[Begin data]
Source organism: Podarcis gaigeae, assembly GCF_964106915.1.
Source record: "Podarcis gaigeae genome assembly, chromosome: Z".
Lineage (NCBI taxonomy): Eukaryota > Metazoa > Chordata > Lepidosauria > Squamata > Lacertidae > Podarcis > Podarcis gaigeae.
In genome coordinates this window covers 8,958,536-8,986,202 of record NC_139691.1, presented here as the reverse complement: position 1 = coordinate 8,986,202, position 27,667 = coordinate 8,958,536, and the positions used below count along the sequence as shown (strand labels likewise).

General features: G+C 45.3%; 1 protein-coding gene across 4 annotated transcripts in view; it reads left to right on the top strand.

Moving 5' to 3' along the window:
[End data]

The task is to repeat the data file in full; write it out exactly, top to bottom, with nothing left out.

Source organism: Podarcis gaigeae, assembly GCF_964106915.1.
Source record: "Podarcis gaigeae genome assembly, chromosome: Z".
Lineage (NCBI taxonomy): Eukaryota > Metazoa > Chordata > Lepidosauria > Squamata > Lacertidae > Podarcis > Podarcis gaigeae.
In genome coordinates this window covers 8,958,536-8,986,202 of record NC_139691.1, presented here as the reverse complement: position 1 = coordinate 8,986,202, position 27,667 = coordinate 8,958,536, and the positions used below count along the sequence as shown (strand labels likewise).

General features: G+C 45.3%; 1 protein-coding gene across 4 annotated transcripts in view; it reads left to right on the top strand.

Moving 5' to 3' along the window: